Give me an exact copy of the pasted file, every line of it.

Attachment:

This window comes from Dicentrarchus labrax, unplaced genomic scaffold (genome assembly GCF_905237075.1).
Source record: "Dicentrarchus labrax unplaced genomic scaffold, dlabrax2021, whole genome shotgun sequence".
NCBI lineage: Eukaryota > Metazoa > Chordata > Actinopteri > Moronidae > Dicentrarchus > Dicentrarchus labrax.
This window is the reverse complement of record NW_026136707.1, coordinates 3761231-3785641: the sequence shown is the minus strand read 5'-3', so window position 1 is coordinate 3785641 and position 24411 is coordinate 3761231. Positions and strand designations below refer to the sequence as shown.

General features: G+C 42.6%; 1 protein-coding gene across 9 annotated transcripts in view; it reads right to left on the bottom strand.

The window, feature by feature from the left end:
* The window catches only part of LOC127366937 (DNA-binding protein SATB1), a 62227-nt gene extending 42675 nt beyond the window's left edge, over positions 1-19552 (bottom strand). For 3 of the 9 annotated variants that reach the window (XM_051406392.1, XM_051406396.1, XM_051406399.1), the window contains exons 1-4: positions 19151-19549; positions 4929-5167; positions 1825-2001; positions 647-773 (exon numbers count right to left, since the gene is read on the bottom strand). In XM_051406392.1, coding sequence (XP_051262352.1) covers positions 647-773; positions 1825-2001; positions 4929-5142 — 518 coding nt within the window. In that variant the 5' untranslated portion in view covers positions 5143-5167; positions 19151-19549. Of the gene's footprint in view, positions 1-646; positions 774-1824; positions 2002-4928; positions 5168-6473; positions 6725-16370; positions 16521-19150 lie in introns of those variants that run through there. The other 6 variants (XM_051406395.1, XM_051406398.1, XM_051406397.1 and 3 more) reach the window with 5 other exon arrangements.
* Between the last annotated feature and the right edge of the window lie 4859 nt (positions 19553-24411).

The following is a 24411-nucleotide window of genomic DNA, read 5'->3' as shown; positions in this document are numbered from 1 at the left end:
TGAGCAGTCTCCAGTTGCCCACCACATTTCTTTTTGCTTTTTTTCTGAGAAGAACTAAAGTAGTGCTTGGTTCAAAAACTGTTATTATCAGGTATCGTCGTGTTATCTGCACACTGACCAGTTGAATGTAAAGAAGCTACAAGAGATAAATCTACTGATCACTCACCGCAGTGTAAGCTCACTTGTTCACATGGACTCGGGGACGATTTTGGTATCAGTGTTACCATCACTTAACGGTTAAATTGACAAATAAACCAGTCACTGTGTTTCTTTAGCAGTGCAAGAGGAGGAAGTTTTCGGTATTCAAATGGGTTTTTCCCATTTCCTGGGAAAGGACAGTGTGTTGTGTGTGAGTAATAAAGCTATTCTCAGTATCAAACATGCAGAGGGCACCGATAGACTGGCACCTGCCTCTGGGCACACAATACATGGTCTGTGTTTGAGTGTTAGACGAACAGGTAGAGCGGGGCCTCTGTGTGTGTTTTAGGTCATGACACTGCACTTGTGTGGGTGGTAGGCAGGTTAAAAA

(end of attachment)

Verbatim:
This window comes from Dicentrarchus labrax, unplaced genomic scaffold (genome assembly GCF_905237075.1).
Source record: "Dicentrarchus labrax unplaced genomic scaffold, dlabrax2021, whole genome shotgun sequence".
NCBI lineage: Eukaryota > Metazoa > Chordata > Actinopteri > Moronidae > Dicentrarchus > Dicentrarchus labrax.
This window is the reverse complement of record NW_026136707.1, coordinates 3761231-3785641: the sequence shown is the minus strand read 5'-3', so window position 1 is coordinate 3785641 and position 24411 is coordinate 3761231. Positions and strand designations below refer to the sequence as shown.

General features: G+C 42.6%; 1 protein-coding gene across 9 annotated transcripts in view; it reads right to left on the bottom strand.

The window, feature by feature from the left end:
* The window catches only part of LOC127366937 (DNA-binding protein SATB1), a 62227-nt gene extending 42675 nt beyond the window's left edge, over positions 1-19552 (bottom strand). For 3 of the 9 annotated variants that reach the window (XM_051406392.1, XM_051406396.1, XM_051406399.1), the window contains exons 1-4: positions 19151-19549; positions 4929-5167; positions 1825-2001; positions 647-773 (exon numbers count right to left, since the gene is read on the bottom strand). In XM_051406392.1, coding sequence (XP_051262352.1) covers positions 647-773; positions 1825-2001; positions 4929-5142 — 518 coding nt within the window. In that variant the 5' untranslated portion in view covers positions 5143-5167; positions 19151-19549. Of the gene's footprint in view, positions 1-646; positions 774-1824; positions 2002-4928; positions 5168-6473; positions 6725-16370; positions 16521-19150 lie in introns of those variants that run through there. The other 6 variants (XM_051406395.1, XM_051406398.1, XM_051406397.1 and 3 more) reach the window with 5 other exon arrangements.
* Between the last annotated feature and the right edge of the window lie 4859 nt (positions 19553-24411).

The following is a 24411-nucleotide window of genomic DNA, read 5'->3' as shown; positions in this document are numbered from 1 at the left end:
TGAGCAGTCTCCAGTTGCCCACCACATTTCTTTTTGCTTTTTTTCTGAGAAGAACTAAAGTAGTGCTTGGTTCAAAAACTGTTATTATCAGGTATCGTCGTGTTATCTGCACACTGACCAGTTGAATGTAAAGAAGCTACAAGAGATAAATCTACTGATCACTCACCGCAGTGTAAGCTCACTTGTTCACATGGACTCGGGGACGATTTTGGTATCAGTGTTACCATCACTTAACGGTTAAATTGACAAATAAACCAGTCACTGTGTTTCTTTAGCAGTGCAAGAGGAGGAAGTTTTCGGTATTCAAATGGGTTTTTCCCATTTCCTGGGAAAGGACAGTGTGTTGTGTGTGAGTAATAAAGCTATTCTCAGTATCAAACATGCAGAGGGCACCGATAGACTGGCACCTGCCTCTGGGCACACAATACATGGTCTGTGTTTGAGTGTTAGACGAACAGGTAGAGCGGGGCCTCTGTGTGTGTTTTAGGTCATGACACTGCACTTGTGTGGGTGGTAGGCAGGTTAAAAA